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Adamant and similar words are used to refer to any especially hard substance, whether composed of diamond, some other gemstone, or some type of metal. Both adamant and diamond derive from the Greek word αδαμας (adamas), meaning "untameable". Adamantite and adamantium (a metallic name derived from the Neo-Latin ending -ium) are also common variants.

Adamantine has, throughout ancient history, referred to anything that was made of a very hard material. Virgil describes Tartarus as having a screeching gate protected by columns of solid adamantine (Aeneid book VI). Later, by the Middle Ages, the term came to refer to diamond, as it was the hardest material then known, and remains the hardest non-synthetic material known.

It was in the Middle Ages, too, that adamantine hardness and the lodestone's magnetic properties became confused and combined, leading to an alternate definition in which "adamant" means magnet, falsely derived from the Latin adamare, which means to love or be attached to.[1] Another connection was the belief that adamant (the diamond definition) could block the effects of a magnet. This was addressed in chapter III of Pseudodoxia Epidemica, for instance.

Since the word diamond is now used for the hardest gemstone, the increasingly archaic term "adamant" has a mostly poetic or figurative use. In that capacity, the name is frequently used in popular media and fiction to refer to a very hard substance.

Contents

Adamant / Adamantine in Mythology

  • In Greek Mythology, the Titan Cronus castrated his father Ouranos using an adamant sickle. An adamantine sickle or sword was also used by the hero Perseus to decapitate the Gorgon Medusa.
  • In the Greek Tragedy, Prometheus Bound translated by G. M. Cookson, Hephaestus is to bind Prometheus "to the jagged rocks in adamantine bonds infrangible."
  • In Norse mythology, Loki is bound underground by adamantine chains. In some versions, his chains are made from the intestines of his son.
  • In the King James Version of the Bible the word adamant is also used in several verses, including:
    "As an adamant harder than flint have I made thy forehead: fear them not, neither be dismayed at their looks, though they [be] a rebellious house." (Ezekiel 3:9) Other, later translations substitute the word diamond for adamant.
  • In John Milton's Paradise Lost (Book 1), Satan is hurled "to bottomless perdition, there to dwell in adamantine chains and penal fire". Later (Book 6), Satan's shield is described as "of tenfold adamant," and the armor worn by the angels is described as "adamantine."[2]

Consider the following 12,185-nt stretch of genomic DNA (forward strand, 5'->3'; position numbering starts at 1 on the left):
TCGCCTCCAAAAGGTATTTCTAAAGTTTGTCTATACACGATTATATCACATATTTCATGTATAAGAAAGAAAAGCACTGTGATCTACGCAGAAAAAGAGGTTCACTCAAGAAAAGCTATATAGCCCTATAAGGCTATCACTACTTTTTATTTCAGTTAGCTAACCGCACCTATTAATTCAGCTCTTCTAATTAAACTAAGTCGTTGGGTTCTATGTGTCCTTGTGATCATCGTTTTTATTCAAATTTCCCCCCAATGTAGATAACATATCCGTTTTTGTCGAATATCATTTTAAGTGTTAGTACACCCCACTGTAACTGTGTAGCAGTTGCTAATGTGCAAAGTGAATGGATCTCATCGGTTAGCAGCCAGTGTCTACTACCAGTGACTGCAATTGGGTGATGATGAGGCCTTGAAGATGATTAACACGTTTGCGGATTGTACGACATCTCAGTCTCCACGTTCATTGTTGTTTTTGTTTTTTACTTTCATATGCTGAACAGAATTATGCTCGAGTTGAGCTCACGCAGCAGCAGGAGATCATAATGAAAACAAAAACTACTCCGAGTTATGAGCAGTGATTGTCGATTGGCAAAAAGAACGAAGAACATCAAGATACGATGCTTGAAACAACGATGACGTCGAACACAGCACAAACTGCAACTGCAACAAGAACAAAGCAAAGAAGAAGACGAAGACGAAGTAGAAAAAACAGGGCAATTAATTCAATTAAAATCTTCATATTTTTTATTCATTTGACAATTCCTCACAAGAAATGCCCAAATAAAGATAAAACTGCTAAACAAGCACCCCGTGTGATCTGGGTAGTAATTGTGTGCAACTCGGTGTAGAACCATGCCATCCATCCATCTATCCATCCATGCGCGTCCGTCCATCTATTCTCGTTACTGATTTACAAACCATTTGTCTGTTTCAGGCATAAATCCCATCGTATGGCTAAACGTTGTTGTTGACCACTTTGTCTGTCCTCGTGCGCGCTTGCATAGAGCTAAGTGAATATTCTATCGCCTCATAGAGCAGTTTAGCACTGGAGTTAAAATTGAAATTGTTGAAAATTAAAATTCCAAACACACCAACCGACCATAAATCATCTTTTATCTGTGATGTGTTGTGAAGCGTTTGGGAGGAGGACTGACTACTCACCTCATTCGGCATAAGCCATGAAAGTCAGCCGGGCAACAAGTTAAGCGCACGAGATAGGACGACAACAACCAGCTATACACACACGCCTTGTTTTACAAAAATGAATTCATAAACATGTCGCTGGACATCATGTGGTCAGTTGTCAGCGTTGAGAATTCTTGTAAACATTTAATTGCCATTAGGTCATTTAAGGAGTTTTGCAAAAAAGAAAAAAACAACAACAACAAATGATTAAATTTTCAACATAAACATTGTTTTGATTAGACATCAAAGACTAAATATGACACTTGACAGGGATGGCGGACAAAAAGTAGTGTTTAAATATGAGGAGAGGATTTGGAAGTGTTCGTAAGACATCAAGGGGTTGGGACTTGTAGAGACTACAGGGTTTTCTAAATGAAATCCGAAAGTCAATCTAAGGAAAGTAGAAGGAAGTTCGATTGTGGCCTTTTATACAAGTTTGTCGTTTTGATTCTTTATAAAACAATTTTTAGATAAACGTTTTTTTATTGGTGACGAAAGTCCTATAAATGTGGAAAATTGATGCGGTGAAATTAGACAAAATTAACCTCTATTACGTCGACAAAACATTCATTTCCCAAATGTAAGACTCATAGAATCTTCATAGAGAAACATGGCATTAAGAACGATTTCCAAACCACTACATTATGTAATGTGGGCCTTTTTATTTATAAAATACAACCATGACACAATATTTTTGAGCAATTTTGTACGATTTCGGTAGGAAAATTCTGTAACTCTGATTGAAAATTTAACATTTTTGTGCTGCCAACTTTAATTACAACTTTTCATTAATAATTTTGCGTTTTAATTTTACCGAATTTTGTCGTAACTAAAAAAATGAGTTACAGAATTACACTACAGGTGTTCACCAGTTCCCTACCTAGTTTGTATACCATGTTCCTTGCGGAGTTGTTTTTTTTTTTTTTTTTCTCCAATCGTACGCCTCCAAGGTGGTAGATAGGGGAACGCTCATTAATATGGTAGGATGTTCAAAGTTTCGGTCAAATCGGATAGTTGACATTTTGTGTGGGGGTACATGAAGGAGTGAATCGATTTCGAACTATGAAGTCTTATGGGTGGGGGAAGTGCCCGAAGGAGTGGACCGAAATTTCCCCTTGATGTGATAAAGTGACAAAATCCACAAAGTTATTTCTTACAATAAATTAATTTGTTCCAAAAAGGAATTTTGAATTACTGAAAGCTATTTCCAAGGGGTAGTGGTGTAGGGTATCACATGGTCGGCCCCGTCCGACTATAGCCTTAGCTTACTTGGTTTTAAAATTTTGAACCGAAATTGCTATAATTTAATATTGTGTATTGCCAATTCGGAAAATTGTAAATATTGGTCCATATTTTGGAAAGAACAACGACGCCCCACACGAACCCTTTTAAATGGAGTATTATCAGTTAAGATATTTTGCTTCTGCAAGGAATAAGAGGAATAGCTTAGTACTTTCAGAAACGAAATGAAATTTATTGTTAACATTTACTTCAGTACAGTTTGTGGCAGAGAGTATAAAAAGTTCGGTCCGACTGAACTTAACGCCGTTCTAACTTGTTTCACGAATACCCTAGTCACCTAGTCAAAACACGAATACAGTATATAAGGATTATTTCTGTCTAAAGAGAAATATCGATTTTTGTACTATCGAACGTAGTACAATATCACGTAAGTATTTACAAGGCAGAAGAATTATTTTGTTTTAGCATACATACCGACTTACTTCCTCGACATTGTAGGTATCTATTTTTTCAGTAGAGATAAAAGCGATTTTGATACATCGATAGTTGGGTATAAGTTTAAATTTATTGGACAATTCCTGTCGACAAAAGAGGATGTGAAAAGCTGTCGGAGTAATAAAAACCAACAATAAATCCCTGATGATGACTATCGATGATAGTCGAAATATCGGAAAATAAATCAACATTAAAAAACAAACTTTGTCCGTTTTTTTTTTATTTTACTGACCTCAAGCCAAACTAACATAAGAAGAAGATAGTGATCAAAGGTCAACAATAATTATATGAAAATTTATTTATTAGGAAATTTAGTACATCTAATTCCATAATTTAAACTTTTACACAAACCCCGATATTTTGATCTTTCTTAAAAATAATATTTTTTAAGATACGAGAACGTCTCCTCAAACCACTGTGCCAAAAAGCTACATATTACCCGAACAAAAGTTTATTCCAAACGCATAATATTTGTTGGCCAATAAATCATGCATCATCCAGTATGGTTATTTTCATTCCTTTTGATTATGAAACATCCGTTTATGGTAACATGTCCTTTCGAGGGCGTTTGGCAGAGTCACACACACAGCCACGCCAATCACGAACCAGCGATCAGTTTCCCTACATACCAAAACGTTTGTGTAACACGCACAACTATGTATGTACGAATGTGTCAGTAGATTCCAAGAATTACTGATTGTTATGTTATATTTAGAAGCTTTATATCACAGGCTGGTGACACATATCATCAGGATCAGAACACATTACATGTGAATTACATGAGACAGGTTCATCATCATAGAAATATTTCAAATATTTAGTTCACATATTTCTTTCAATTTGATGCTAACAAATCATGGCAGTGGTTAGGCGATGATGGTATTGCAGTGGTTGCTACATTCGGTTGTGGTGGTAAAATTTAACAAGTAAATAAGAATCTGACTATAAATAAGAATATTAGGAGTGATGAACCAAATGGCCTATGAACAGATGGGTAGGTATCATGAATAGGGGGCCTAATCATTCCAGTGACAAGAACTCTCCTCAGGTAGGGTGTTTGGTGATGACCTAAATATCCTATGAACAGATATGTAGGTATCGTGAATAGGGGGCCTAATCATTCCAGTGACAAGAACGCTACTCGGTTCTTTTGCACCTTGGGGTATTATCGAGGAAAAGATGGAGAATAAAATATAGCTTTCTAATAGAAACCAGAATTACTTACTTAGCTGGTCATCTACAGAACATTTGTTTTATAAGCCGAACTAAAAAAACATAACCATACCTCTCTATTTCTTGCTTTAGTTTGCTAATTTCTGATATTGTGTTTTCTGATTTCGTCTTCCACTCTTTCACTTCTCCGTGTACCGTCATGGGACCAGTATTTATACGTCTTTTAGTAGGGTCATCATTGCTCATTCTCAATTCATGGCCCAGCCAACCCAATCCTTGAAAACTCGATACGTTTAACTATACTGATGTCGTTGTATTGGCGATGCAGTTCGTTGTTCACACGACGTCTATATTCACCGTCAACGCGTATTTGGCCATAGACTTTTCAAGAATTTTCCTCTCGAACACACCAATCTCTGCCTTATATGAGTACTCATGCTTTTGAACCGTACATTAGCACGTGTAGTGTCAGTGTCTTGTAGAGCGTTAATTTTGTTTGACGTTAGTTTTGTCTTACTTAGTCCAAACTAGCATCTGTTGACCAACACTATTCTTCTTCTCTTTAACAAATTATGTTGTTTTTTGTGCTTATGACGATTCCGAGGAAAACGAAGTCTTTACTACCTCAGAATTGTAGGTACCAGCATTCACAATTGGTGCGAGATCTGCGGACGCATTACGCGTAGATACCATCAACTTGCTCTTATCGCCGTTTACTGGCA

Uses of the term in fiction and popular culture

  • In some versions of the Alexander Romance, Alexander the Great builds walls of Adamantine, the Gates of Alexander, to keep the giants Gog and Magog from pillaging the peaceful southern lands.
  • In John Donne's Holy Sonnet I he states in line 14, "And thou like adamant draw mine iron heart".
  • In the Medieval epic poem The Faerie Queene, Sir Artagel's sword is made of Adamant.
  • In the 1950s movie Forbidden Planet the character 'Edward Morbius' refers to structures that the 'Krell Civilisation' created that were made of 'Adamantine Steel'.
  • In William Shakespeare's A Midsummer Night's Dream, Helena says to Demetrius, "You draw me, you hard-hearted adamant!".
  • In J. R. R. Tolkien's The Lord of the Rings it is said in the second verse of Bilbo's Song of Eärendil, regarding the appearance of Eärendil; "Of adamant his helmet tall". At the crowning of King Elessar, it is said that his crown "was adorned with jewels of adamant". Also, Nenya, one of the Three Rings of Power, was described as the Ring of Adamant, once again the Dark Tower Barad-dûr is described as being a tower of adamant crowned with iron.
  • In the Inuyasha dub the name Adamant Barrage is given to the Tetsusaiga, which is an attack that shoots diamonds at the opponent.
  • In the Marvel Comics' universe, adamantium is a metal alloy which, once forged, is effectively indestructible. The metal is costly to produce and exceptionally rare. It is typically portrayed within Marvel comic books as used to create weaponry such as bullets used by various covert agencies, a triangular shield used by the vigilante known as Battlestar, and the outer skin of some of the robotic bodies of the android Ultron. It is most famously known for being bonded to the skeleton and bone claws of the X-Men character Wolverine.